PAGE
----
Over the past several months, most of our conversations have been centered around COVID-19 – for good reason.
But with postsecondary education being my personal and professional passion, I regret not having more time to talk about the power of education.
So, this month’s article is focused on the value of education.
I have said many times in my career that I believe that education is one of the best ways to positively impact a person’s life. Education helps train the mind, exposes you to diversity in thought and culture, develops and improves communication, critical thinking and problem-solving skills.
These new skills and experiences allow you to thrive in your current job, adapt to any changing work conditions, and position you for new employment opportunities.
Don’t think you’ll change jobs? On average, people will change jobs more than 12 times in their lifetimes. Education makes you marketable and resilient to changing job markets.
My own career path has been filled with lots of unexpected opportunities. Having been trained as a biologist at Virginia Tech, I started my career as a biology instructor at a small community college at the age of 26.
I taught for 15 years before having an opportunity to move into administration and found that I liked the challenge of the work and leading people.
But never in my wildest dreams did I ever expect to be a college president.
Do I use my degrees in biology as president of Penn Highlands? You bet I do. My degrees taught me more than facts and figures; they taught me how to think critically and rationalize, and to comprehend difficult subjects. These are traits that any person can use as he or she grows into a career – and these are attractive skills for employers.
On a purely economic level, the more education a person attains, the more earning potential he or she will have.
The U.S. Bureau of Labor Statistics annually publishes data on earnings and education.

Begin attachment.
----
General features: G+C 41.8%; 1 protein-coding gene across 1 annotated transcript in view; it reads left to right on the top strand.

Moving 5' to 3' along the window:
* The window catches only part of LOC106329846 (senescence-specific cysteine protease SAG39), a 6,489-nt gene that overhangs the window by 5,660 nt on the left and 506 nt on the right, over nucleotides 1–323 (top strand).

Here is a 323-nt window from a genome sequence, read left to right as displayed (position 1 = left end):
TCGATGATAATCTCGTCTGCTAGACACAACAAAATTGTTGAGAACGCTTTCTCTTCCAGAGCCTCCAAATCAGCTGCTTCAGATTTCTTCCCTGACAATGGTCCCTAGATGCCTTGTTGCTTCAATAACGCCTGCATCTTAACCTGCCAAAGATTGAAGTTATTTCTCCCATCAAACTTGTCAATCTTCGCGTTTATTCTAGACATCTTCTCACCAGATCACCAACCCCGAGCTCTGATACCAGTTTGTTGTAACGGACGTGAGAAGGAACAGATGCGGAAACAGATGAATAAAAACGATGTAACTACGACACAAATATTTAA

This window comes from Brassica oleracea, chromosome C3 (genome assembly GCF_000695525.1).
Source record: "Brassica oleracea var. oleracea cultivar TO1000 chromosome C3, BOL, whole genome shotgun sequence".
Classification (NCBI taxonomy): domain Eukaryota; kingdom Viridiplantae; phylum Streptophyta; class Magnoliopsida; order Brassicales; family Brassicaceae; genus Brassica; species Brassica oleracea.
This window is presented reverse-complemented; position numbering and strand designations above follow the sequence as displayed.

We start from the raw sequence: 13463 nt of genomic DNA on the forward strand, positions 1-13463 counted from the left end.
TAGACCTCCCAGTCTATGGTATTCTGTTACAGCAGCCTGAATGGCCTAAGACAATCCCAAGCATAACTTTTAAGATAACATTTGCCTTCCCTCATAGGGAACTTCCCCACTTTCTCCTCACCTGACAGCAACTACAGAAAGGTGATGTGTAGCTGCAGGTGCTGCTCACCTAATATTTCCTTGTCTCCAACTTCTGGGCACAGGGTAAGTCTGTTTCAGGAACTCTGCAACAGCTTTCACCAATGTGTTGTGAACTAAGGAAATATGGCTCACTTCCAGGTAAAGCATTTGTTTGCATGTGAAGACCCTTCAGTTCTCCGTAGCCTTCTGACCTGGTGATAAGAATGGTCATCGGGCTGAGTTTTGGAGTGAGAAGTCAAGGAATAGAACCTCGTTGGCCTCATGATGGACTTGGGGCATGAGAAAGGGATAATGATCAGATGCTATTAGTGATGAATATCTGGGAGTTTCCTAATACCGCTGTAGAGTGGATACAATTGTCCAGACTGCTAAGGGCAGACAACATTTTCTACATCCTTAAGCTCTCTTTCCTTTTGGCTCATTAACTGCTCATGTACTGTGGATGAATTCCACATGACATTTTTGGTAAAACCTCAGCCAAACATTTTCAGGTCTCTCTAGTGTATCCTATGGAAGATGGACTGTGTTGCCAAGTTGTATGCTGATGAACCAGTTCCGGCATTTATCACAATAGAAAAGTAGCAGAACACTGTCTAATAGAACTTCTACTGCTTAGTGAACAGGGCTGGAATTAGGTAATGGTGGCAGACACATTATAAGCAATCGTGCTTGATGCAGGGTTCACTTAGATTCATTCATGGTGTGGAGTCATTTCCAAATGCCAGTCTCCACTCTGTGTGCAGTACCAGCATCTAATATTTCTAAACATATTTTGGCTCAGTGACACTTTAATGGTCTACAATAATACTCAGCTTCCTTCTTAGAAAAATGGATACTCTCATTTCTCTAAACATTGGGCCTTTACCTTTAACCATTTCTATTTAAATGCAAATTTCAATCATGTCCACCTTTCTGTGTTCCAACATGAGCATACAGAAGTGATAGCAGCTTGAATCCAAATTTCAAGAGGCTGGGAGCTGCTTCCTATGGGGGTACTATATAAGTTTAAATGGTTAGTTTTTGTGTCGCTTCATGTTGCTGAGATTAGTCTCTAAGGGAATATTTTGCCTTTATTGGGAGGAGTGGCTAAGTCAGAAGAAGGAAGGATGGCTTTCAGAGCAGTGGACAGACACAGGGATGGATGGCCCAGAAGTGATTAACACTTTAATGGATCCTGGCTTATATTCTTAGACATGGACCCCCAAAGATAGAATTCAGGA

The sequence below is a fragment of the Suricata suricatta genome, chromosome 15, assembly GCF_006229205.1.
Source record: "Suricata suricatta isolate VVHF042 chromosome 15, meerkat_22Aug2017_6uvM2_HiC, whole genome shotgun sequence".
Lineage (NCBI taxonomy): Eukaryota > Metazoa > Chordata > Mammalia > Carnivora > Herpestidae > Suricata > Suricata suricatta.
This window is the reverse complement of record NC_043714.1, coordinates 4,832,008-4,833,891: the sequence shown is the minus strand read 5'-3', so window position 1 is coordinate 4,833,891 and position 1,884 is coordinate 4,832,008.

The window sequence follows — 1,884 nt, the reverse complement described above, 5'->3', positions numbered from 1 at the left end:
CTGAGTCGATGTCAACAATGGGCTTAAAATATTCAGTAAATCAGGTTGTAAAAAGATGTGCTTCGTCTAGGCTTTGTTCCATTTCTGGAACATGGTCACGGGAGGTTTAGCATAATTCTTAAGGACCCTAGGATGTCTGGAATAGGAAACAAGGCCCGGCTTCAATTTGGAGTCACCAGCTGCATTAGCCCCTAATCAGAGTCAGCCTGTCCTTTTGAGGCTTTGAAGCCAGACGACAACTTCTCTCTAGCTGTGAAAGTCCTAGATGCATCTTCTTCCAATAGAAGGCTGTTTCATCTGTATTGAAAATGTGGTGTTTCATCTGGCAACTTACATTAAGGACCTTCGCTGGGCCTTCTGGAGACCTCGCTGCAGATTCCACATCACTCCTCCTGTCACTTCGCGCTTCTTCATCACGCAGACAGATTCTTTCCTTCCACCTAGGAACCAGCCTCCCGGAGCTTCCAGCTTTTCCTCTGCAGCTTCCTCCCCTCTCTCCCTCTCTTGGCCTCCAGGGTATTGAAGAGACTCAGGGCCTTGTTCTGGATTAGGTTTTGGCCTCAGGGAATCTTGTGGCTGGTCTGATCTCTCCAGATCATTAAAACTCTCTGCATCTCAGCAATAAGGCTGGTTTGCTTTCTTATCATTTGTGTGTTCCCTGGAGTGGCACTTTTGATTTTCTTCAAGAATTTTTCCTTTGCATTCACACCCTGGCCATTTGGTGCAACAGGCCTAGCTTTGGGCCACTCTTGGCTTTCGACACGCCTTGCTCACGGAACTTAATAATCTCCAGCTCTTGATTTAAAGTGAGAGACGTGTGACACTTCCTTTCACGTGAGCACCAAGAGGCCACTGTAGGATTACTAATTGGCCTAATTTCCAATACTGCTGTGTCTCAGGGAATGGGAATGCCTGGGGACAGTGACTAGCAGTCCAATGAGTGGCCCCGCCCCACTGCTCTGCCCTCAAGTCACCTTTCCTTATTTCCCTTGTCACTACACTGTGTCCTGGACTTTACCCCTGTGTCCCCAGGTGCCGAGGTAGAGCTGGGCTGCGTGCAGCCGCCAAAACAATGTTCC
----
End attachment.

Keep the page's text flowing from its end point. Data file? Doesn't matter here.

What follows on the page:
This might surprise you, but someone who has earned a doctorate will earn, on average, $1,100 more per week than someone with a high school diploma.
However, one does not have to earn a doctorate degree to increase his or her earning potential. Earners of short, focused certificates and two-year degrees make 19% more money than those with a high school diplomas alone.
On top of that, the more educated you are, the less likely you’ll ever be unemployed.
In 2019, someone with a two-year college degree was 50% less likely to be unemployed than a high school diploma holder.
A study by Georgetown University indicates that about two-thirds of new jobs will require some form of additional postsecondary training – which could include training fields one does not normally associate with “college.”
Welding, nursing, logistics, maintenance, culinary arts and truck driving are some good examples.
Jobs exist for trained workers.
And dare I say that education can provide opportunities for a more rewarding profession and life? Again, data suggest that people who pursue more education are generally more satisfied with their careers. I’m lucky because my education has allowed me to do a job that I think I’m good at and have a passion for – educational leadership.
Ultimately, I believe the investment in education is worth it. Education equals more salary, less unemployment, more job resilience during turbulent economies and higher job satisfaction.
We are lucky here as this region is blessed with many quality, postsecondary institutions that can provide you with that postsecondary education – Penn Highlands included.
See you at Penn Highlands.